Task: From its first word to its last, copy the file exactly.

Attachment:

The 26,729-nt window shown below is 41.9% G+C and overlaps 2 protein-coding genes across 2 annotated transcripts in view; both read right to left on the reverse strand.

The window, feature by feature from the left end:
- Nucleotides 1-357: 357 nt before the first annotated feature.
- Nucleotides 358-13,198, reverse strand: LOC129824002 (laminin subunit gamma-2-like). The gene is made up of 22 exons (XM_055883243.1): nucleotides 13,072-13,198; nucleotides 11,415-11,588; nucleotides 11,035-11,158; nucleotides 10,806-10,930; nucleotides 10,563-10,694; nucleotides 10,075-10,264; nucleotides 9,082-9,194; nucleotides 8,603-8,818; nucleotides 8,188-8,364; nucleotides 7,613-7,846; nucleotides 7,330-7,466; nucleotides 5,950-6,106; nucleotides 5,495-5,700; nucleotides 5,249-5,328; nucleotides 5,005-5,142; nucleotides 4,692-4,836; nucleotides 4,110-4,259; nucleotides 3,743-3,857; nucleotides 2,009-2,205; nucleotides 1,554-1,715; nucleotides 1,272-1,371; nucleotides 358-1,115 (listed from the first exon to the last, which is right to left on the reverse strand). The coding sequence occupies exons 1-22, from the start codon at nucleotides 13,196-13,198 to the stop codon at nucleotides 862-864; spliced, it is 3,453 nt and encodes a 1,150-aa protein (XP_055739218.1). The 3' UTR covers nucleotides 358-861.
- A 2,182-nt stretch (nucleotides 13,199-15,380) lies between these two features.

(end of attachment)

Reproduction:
The 26,729-nt window shown below is 41.9% G+C and overlaps 2 protein-coding genes across 2 annotated transcripts in view; both read right to left on the reverse strand.

The window, feature by feature from the left end:
- Nucleotides 1-357: 357 nt before the first annotated feature.
- Nucleotides 358-13,198, reverse strand: LOC129824002 (laminin subunit gamma-2-like). The gene is made up of 22 exons (XM_055883243.1): nucleotides 13,072-13,198; nucleotides 11,415-11,588; nucleotides 11,035-11,158; nucleotides 10,806-10,930; nucleotides 10,563-10,694; nucleotides 10,075-10,264; nucleotides 9,082-9,194; nucleotides 8,603-8,818; nucleotides 8,188-8,364; nucleotides 7,613-7,846; nucleotides 7,330-7,466; nucleotides 5,950-6,106; nucleotides 5,495-5,700; nucleotides 5,249-5,328; nucleotides 5,005-5,142; nucleotides 4,692-4,836; nucleotides 4,110-4,259; nucleotides 3,743-3,857; nucleotides 2,009-2,205; nucleotides 1,554-1,715; nucleotides 1,272-1,371; nucleotides 358-1,115 (listed from the first exon to the last, which is right to left on the reverse strand). The coding sequence occupies exons 1-22, from the start codon at nucleotides 13,196-13,198 to the stop codon at nucleotides 862-864; spliced, it is 3,453 nt and encodes a 1,150-aa protein (XP_055739218.1). The 3' UTR covers nucleotides 358-861.
- A 2,182-nt stretch (nucleotides 13,199-15,380) lies between these two features.